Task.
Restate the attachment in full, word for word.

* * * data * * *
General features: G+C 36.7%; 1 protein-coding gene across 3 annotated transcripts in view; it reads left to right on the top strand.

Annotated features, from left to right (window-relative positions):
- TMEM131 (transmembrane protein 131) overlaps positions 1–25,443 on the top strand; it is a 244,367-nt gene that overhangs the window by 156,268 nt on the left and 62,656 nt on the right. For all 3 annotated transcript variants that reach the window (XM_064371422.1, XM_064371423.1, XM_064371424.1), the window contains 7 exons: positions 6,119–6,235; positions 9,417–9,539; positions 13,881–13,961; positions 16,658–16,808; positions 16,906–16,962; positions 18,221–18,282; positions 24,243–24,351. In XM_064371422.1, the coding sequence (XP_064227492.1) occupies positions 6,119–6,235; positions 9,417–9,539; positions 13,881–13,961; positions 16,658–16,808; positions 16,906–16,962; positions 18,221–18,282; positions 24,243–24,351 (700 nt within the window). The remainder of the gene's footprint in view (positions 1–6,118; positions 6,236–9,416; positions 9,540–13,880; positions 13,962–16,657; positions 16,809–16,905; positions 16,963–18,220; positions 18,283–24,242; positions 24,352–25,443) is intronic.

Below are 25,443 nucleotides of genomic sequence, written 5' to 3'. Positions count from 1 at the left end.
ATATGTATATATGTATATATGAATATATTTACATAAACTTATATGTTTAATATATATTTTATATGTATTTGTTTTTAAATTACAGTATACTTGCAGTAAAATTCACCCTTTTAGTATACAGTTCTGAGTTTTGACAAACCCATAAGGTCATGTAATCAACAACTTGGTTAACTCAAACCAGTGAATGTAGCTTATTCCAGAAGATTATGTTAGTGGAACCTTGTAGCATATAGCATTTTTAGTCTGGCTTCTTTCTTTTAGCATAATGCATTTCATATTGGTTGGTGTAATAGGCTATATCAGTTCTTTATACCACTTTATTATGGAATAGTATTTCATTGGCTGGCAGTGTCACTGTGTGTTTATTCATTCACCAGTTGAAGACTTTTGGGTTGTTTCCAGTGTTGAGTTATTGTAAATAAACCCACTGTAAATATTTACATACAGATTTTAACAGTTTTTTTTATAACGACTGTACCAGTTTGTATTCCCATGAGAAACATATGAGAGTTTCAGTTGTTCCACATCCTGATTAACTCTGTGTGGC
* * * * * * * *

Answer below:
General features: G+C 36.7%; 1 protein-coding gene across 3 annotated transcripts in view; it reads left to right on the top strand.

Annotated features, from left to right (window-relative positions):
- TMEM131 (transmembrane protein 131) overlaps positions 1–25,443 on the top strand; it is a 244,367-nt gene that overhangs the window by 156,268 nt on the left and 62,656 nt on the right. For all 3 annotated transcript variants that reach the window (XM_064371422.1, XM_064371423.1, XM_064371424.1), the window contains 7 exons: positions 6,119–6,235; positions 9,417–9,539; positions 13,881–13,961; positions 16,658–16,808; positions 16,906–16,962; positions 18,221–18,282; positions 24,243–24,351. In XM_064371422.1, the coding sequence (XP_064227492.1) occupies positions 6,119–6,235; positions 9,417–9,539; positions 13,881–13,961; positions 16,658–16,808; positions 16,906–16,962; positions 18,221–18,282; positions 24,243–24,351 (700 nt within the window). The remainder of the gene's footprint in view (positions 1–6,118; positions 6,236–9,416; positions 9,540–13,880; positions 13,962–16,657; positions 16,809–16,905; positions 16,963–18,220; positions 18,283–24,242; positions 24,352–25,443) is intronic.

Below are 25,443 nucleotides of genomic sequence, written 5' to 3'. Positions count from 1 at the left end.
ATATGTATATATGTATATATGAATATATTTACATAAACTTATATGTTTAATATATATTTTATATGTATTTGTTTTTAAATTACAGTATACTTGCAGTAAAATTCACCCTTTTAGTATACAGTTCTGAGTTTTGACAAACCCATAAGGTCATGTAATCAACAACTTGGTTAACTCAAACCAGTGAATGTAGCTTATTCCAGAAGATTATGTTAGTGGAACCTTGTAGCATATAGCATTTTTAGTCTGGCTTCTTTCTTTTAGCATAATGCATTTCATATTGGTTGGTGTAATAGGCTATATCAGTTCTTTATACCACTTTATTATGGAATAGTATTTCATTGGCTGGCAGTGTCACTGTGTGTTTATTCATTCACCAGTTGAAGACTTTTGGGTTGTTTCCAGTGTTGAGTTATTGTAAATAAACCCACTGTAAATATTTACATACAGATTTTAACAGTTTTTTTTATAACGACTGTACCAGTTTGTATTCCCATGAGAAACATATGAGAGTTTCAGTTGTTCCACATCCTGATTAACTCTGTGTGGC